By Steve Dale
Q: My 6-year-old Maltese seems pretty healthy to me, but my veterinarian still insists that the dog get vaccines every year. A holistic vet told me that since dogs just stay home and walk around the block, in reality, vaccines aren’t needed every year. He went on to say that veterinarians give the injections, knowing this is a risk to pets’ health, so they can make money. Do you believe these yearly vaccines are necessary? — R.R., Cyberspace
A: “Vaccines serve a real purpose. Every dog should be evaluated for protection on an annual basis,” says Dr. Link Welborn, past president of the American Animal Hospital Association (AHHA), and chairperson of the committee that formulated the AAHA Canine Vaccination Guidelines. “However, not every dog needs to be vaccinated every year, and not every dog requires every vaccination. It’s important to consider which vaccines are appropriate. In my own practice, only about 15 percent of the dogs are vaccinated (in any given year).” That’s because some vaccines are offered every three years, and because not all vaccines are appropriate for all dogs.
The Canine Vaccination Guidelines recommend annual titer testing, which helps determine a dog’s immunity. The guidelines also recommend that vets take lifestyle and geography into consideration. For example, in New England, a vaccine for Lyme disease is likely a good idea for most dogs. However, in Tampa, FL, where Welborn is located, Lyme isn’t as much of an issue. If the Lyme disease vaccine is considered appropriate, that vaccine, and others — such as the vaccine for the canine influenza virus — are only available annually, so there’s no other choice except to vaccinate for these problems each year.
While certainly vaccines cost veterinarians money (after all, they have to purchase them), they don’t rely on vaccine income to drive their businesses. They never have. However, some consumers still believe veterinarians make big bucks from vaccines. That simply isn’t true. In fact, some veterinarians today make that point by only charging a few dollars for vaccines, or even offer them at no cost. What’s most important, says Welborn, is preventive care. Sometimes such care includes vaccines, but often it doesn’t.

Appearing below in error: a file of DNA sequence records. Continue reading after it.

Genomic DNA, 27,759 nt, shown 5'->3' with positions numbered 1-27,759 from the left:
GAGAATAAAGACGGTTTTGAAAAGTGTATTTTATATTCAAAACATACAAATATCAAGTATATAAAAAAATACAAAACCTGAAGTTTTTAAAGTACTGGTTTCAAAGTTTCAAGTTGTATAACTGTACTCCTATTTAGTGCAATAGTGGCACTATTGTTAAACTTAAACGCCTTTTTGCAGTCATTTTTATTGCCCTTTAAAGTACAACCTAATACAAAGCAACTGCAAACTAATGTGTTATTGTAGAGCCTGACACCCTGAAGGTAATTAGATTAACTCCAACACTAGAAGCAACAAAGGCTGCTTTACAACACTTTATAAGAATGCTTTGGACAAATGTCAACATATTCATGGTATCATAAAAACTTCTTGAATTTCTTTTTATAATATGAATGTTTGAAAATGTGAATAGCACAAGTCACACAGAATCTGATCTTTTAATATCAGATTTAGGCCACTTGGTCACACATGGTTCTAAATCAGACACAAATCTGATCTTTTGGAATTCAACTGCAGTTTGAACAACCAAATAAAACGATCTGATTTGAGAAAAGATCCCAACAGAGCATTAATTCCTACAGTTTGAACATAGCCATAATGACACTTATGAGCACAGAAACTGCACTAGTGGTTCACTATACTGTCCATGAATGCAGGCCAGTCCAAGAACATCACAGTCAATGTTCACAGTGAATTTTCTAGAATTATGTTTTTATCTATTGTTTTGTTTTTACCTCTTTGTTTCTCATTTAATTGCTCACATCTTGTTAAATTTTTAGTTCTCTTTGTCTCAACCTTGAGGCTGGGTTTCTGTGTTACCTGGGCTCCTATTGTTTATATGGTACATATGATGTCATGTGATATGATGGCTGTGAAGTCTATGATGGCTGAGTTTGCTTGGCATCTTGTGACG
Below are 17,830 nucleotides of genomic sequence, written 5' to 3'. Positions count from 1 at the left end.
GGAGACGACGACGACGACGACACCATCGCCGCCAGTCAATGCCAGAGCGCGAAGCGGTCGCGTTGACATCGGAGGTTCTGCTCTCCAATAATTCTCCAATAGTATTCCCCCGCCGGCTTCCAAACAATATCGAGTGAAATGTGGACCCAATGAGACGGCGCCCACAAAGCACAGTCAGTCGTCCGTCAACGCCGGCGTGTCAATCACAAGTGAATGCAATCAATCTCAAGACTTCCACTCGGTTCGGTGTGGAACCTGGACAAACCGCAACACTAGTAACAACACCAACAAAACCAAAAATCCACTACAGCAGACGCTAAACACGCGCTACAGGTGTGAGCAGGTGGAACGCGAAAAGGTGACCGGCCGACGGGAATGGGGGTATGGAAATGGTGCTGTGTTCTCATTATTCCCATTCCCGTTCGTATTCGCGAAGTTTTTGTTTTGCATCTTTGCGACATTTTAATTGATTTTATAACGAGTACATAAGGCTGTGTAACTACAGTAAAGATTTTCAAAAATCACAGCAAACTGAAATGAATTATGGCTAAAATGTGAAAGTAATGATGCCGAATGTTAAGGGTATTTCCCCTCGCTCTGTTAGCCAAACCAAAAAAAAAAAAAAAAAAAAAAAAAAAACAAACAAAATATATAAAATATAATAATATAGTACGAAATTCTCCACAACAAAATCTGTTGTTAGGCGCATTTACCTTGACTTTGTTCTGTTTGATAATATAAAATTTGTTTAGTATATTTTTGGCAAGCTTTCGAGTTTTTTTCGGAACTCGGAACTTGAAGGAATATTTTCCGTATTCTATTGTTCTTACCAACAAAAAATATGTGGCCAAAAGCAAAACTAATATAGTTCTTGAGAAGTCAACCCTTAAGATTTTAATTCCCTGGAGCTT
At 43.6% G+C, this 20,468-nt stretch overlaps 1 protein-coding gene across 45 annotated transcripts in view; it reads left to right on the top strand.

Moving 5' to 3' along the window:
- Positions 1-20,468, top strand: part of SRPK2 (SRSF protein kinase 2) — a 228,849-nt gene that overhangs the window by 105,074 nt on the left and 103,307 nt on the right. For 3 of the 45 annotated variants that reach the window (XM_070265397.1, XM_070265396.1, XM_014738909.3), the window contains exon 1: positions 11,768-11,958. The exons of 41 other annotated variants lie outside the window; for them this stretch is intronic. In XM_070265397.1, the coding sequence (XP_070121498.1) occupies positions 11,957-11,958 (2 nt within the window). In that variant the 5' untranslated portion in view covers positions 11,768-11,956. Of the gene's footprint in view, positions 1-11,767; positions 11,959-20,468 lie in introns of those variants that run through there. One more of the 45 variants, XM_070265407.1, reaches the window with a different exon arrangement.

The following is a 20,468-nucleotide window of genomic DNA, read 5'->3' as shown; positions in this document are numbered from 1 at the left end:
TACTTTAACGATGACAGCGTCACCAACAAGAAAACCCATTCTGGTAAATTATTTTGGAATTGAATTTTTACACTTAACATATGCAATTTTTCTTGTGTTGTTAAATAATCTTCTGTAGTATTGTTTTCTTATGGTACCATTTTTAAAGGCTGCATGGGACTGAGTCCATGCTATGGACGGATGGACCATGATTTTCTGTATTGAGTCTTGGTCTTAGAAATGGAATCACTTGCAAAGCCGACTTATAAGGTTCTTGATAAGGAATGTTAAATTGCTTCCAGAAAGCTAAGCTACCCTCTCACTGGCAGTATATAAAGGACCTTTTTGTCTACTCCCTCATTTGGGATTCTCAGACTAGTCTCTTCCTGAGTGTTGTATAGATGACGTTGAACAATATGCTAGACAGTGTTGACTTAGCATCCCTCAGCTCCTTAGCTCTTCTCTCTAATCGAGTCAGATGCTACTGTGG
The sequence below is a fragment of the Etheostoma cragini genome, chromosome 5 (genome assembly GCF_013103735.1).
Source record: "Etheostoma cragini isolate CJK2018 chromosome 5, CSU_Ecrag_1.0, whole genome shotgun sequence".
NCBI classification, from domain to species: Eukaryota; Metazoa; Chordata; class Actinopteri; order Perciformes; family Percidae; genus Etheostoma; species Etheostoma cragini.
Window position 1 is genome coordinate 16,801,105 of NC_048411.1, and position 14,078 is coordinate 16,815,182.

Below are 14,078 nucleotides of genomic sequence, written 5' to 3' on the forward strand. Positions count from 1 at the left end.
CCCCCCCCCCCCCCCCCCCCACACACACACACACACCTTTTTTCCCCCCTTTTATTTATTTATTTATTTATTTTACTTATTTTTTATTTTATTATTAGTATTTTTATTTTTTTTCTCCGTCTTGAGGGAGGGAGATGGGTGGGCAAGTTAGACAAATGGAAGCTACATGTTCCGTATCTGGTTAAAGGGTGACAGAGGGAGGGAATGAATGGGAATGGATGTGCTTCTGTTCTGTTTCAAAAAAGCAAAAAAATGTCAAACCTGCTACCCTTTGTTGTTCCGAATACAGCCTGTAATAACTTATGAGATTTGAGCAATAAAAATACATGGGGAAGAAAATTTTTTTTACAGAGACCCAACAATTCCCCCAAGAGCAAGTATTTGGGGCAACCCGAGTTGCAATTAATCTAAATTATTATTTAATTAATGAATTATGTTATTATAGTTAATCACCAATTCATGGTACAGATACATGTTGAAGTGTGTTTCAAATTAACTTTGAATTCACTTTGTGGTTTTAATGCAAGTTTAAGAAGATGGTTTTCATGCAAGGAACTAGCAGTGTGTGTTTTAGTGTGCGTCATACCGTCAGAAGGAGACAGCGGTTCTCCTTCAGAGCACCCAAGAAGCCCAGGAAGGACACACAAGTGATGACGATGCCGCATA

A small percentage of pets may have a reaction to vaccines, and if a reaction occurs once to a specific vaccine, it may likely recur. In some cases, those pets can skip the vaccine all together.
However to suggest all vaccines should be avoided by all pets is a dangerous approach. For starters, in most places, a rabies vaccine (available in annual, 3- or 5-year forms) is the law, as it should be. Also consider that diseases like canine distemper have not disappeared. In areas where distemper is rare, people are vaccinating.
The Canine Vaccine Guidelines are available, at no charge, here.
Q: I know this sounds crazy, but my red-footed tortoise, Gonzalez (as in Speedy) seems a little off, a little slow. He’s eating, but not as much as in summers past. Should I be worried? — D.C., Nashville, TN
A: Maybe. Tortoises don’t typically roll over on their backs to indicate they aren’t feeling well. “You may be picking up on some red flags,” says Dr. Byron de la Navarre, a Chicago veterinarian with a special interest in reptiles and other unusual pets. What’s more, de la Navarre has a red-footed tortoise of his own, named Sweets.
“In the winter, this sort of behavior might be considered normal, but typically not in the summer,” he says. “I suggest you see a veterinarian with experience treating tortoises.” To find a veterinarian with an interest in cold-blooded pets, check out the Association of Reptilian and Amphibian Veterinarians.
Q: Could my 13-year-old cat have Parkinson’s disease? Hercules shakes his whole head before he falls asleep. It’s like what happens when you touch a cat’s ear and it sometimes flicks. Should I be concerned? — L.E., Cyberspace
A: “While cats don’t get Parkinson’s disease, you should be concerned enough to figure out what’s going on,” says Dr. Elizabeth Colleran, of Chico, CA, past president of the American Association of Feline Practitioners. The list of possible problems is long, from dental disease to something going on inside one or both of Hercules’ ears, from a polyp to excess wax or ear mites. If he’s also circling or sometimes has a tilted head, the problem may be vestibular disease.
Since this shaking apparently only happens before your cat takes a nap, videotape the behavior so you can play it back for your veterinarian.
If your veterinarian seems stuck, it might be a good idea to seek a referral to an American Association of Feline Practitioners Cat Friendly Practice.
Q: Why does my cat touch her paw to the water before drinking? I thought cats don’t like to get their paws wet. — G.R., Fort Myers, FL
A: In general, cats don’t enjoy getting their paws (or any part of their bodies) wet. However, it may be more important for your cat to determine the water level. Cats are generally far sighted, and since no one makes kitty bifocals, your cat may prefer patting the water rather than misjudging its depth and getting water up her nose. A small rubber ducky or children’s toy that floats might help your cat detect the water surface. It’s also possible your kitty is testing the water temperature to make sure it’s just right for drinking. Or maybe the splashing is her idea of fun!